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Exclusive News Sci-Tech

Huge amount of methane locked under Antarctic Ice Sheet

London, Sep 2 (): Antarctic researchers have found large volumes of methane locked beneath Antarctic ice sheet that could have been produced over millions of years. Researchers estimated the potent greenhouse gas hidden to be as much as 400 billion metric tons.

It states this methane could be released into the atmosphere as ice melts, contributing to global warming. The researches in the survey state that ancient deposits of organic matter may have been converted to methane by microbes living in low-oxygen conditions.

Plants flourished on Antarctica before the continent was covered by ice some 35 million years ago when the Antarctica was much warmer than it is today and teeming with life. These carbon-rich sediments containing up to 4 billion metric tons of methane in the form of methane hydrates is estimated under the ice sheet. These are ice-like substances formed when methane and water combine.

As temperatures increase, the hydrate breaks down and methane is released from the sea bed, mostly dissolving into the seawater. But, if stuck methane under the ice broke sea surfaces and escaped into the atmosphere, it would intensify global warming.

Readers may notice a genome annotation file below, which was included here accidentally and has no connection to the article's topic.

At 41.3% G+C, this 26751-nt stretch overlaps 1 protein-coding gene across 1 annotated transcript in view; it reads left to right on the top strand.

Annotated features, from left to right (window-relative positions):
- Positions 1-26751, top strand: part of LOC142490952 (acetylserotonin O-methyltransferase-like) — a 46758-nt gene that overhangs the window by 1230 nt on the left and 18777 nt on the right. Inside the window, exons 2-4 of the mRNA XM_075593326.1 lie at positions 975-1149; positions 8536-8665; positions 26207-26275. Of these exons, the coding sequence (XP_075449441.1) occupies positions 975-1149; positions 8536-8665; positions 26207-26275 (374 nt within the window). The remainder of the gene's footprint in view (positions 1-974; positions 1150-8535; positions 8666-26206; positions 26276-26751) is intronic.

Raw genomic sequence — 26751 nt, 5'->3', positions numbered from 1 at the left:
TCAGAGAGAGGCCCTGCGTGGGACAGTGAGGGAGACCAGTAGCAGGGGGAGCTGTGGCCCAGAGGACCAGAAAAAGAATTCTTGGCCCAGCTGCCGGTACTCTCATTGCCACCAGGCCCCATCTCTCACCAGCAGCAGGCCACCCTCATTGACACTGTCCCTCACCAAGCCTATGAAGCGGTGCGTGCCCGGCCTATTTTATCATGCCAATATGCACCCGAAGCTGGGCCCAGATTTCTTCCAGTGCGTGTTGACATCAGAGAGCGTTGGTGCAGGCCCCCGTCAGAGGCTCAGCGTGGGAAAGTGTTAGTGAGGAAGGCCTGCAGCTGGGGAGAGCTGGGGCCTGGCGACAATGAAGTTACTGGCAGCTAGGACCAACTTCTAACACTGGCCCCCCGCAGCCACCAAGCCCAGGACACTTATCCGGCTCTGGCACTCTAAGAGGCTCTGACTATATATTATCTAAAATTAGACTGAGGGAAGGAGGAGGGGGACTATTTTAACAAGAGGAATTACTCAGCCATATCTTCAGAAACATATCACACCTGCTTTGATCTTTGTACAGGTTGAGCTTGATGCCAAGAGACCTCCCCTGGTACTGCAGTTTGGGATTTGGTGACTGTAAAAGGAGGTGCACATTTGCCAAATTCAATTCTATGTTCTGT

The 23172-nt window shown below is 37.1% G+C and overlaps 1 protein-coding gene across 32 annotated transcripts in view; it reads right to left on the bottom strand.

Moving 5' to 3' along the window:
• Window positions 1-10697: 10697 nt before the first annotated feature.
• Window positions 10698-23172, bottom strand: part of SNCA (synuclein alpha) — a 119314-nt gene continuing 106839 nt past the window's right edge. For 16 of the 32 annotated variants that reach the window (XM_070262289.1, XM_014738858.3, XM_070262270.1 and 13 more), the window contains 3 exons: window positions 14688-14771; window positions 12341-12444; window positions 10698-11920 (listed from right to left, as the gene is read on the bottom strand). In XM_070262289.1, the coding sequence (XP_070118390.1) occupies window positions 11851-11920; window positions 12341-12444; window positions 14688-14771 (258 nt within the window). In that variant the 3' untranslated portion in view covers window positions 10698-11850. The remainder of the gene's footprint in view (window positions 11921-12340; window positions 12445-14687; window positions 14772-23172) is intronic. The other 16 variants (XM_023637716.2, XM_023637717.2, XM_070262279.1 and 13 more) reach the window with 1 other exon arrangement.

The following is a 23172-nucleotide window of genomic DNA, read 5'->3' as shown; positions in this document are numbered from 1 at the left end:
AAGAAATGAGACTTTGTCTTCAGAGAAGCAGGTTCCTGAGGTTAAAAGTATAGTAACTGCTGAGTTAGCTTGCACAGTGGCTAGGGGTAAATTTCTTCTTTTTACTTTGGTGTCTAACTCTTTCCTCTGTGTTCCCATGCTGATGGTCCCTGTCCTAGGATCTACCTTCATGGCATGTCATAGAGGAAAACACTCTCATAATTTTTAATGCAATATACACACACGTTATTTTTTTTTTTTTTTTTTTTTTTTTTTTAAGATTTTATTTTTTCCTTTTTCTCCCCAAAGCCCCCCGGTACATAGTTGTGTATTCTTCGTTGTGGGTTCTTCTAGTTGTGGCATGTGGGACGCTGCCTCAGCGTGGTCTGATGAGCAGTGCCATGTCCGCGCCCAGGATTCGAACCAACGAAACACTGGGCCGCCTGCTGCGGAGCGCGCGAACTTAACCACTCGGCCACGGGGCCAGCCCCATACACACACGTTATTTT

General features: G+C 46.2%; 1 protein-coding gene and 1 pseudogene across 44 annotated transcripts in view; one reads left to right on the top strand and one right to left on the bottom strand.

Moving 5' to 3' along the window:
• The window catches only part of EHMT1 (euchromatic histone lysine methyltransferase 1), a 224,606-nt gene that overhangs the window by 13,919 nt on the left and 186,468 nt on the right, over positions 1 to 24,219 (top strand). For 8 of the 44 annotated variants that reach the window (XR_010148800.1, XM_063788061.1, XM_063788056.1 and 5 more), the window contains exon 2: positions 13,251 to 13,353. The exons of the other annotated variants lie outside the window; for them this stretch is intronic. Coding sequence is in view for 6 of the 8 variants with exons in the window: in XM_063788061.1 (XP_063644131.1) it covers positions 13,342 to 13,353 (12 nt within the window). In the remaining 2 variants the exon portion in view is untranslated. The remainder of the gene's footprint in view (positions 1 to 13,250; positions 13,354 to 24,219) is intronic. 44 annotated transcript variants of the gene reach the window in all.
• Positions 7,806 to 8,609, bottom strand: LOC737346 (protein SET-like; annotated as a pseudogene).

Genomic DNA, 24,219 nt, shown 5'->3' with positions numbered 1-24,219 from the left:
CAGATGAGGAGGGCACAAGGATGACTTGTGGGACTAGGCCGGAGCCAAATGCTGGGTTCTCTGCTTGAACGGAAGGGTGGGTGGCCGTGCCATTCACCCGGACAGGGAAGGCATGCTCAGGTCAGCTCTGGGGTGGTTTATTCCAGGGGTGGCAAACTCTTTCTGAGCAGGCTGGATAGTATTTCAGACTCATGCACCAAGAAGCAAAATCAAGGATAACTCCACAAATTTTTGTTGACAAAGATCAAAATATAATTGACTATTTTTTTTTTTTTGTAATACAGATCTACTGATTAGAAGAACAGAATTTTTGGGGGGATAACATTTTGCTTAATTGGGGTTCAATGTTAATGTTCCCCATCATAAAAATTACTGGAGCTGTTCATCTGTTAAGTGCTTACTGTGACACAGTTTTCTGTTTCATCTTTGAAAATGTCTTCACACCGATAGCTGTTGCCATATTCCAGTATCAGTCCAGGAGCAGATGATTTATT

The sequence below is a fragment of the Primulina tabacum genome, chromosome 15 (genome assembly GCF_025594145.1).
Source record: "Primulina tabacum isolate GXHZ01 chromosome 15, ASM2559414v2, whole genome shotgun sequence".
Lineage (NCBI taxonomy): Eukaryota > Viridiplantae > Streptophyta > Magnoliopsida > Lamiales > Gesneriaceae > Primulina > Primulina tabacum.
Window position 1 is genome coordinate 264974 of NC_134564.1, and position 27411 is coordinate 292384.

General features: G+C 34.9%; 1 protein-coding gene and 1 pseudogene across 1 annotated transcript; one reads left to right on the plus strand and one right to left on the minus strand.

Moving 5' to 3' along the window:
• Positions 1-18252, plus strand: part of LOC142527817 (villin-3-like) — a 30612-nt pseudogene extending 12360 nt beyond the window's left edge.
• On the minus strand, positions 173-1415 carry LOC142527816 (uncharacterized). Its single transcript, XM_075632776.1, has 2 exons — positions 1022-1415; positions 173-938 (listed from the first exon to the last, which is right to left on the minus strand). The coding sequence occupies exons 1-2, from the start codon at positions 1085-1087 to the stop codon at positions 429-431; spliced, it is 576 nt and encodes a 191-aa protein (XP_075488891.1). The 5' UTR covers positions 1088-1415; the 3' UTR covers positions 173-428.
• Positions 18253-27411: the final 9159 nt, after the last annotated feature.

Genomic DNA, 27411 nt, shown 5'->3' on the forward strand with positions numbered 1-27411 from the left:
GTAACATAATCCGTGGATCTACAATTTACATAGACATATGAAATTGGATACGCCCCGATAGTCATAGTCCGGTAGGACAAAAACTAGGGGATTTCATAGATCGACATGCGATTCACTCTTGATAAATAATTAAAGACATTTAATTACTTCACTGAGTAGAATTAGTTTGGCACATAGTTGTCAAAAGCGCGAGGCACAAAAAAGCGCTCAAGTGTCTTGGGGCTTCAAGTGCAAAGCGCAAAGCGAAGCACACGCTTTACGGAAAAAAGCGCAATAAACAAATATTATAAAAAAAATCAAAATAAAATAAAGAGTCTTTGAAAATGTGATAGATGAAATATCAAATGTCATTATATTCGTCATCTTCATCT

Scientists have already found thousands of sites in the Arctic where methane is bubbling into the atmosphere, but the potential for methane formation under the Antarctic Ice Sheet has been less well-studied.

The experts estimated that 0.5 megatonnes of methane are released per year and at least 1,400 gigatonnes of carbon is trapped as methane and methane hydrates under the Arctic permafrost.

International team study leader Jemima Wadham, from Bristol University, said: “This is an immense amount of organic carbon, more than ten times the size of carbon stocks in northern permafrost regions.”

The amount of methane in the atmosphere rose 0.28 percent to 1,808 parts per billion in 2010, the highest since records began, the UN said in November.

Methane is a powerful greenhouse gas amounting around 14 per cent of the global warming effect of current man-made greenhouse gas emissions.